Even during high-occupancy times like 4th of July or Labor Day, it can be hard to find compelling points redemptions anywhere on the spectrum.
For instance, in those examples above where a night at Excalibur was going for about $50 a night including taxes and fees, you’d need 8,000 Gold Passport points for an award night since it’s a Category 2 property – meaning you’d only be getting 0.625 cents per point in value. Not good.
Even at peak times, like 4th of July when rooms are going for $152 a night that actually works out to about $185 a night with taxes and resort fees (a rate which few people would be thrilled to pay for this hotel) you’d be getting a much better value of 2.3 cents per point…but you’d be staying at Excalibur.
On the high end of the spectrum, let’s say you wanted to spend a night at the THEhotel at Mandalay Bay. They go for as low as about $100 per night when the city is pretty much empty, but on busy weekends like 4th of July, room rates skyrocket to $330 per night – really $395 per night with taxes and fees.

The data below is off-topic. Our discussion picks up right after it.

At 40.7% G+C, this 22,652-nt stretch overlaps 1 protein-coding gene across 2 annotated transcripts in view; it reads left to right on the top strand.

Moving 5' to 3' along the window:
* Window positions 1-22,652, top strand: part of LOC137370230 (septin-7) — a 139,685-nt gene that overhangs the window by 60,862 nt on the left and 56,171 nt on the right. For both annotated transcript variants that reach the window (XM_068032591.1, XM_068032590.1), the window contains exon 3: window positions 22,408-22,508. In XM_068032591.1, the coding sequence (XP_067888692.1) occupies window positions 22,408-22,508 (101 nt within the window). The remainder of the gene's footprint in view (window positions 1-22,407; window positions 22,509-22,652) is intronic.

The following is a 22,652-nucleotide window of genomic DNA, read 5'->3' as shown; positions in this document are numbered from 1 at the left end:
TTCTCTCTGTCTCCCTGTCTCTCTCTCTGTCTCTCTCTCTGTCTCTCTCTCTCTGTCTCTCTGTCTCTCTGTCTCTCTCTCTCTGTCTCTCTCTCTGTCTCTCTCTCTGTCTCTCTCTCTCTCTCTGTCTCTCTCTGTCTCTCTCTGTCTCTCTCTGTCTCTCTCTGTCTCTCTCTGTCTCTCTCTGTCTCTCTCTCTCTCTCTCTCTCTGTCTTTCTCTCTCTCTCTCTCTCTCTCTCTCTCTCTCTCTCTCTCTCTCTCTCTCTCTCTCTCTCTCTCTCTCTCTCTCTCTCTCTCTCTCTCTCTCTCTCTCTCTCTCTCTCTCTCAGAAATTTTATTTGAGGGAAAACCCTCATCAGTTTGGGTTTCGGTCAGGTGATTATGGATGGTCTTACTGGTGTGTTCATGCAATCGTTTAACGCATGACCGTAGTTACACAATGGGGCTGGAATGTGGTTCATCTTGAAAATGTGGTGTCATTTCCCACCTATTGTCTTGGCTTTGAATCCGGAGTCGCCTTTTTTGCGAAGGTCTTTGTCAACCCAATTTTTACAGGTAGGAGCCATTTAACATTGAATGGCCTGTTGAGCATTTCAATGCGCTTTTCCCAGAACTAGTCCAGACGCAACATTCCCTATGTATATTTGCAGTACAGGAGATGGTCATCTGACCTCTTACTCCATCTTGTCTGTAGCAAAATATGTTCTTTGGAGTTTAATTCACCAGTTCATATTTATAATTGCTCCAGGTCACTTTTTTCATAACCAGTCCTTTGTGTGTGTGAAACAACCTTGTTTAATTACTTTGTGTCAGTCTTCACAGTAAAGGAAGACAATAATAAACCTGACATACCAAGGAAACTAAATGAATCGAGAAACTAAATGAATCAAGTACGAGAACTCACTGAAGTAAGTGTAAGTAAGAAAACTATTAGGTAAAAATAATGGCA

Because this is now rated a Hyatt Category 6 hotel – the top category in Gold Passport – a free night (which is available the same nights) would require 22,000 points, a value of only 1.8 cents per point. Again, not terribly impressive.
Compare that to getting 5-6 cents per point at other top-tier Hyatt hotels like the one Park Hyatt in Paris or the one in Sydney, and it looks like a bit of a waste, especially because the rates at which you’re getting a decent return on your points are highly inflated compared to rates at other times of year anyway. As with all points redemptions, do the math and make sure you’re getting a value for your points that makes sense for you.
The one silver lining is that because the partnership just went into effect and due to the sheer number of hotel rooms in Vegas, award availability (at least so far) is pretty fantastic, so if you’re points rich and cash poor (hopefully not if you’re headed to Vegas!), you can definitely score some easy awards using your Gold Passport points now.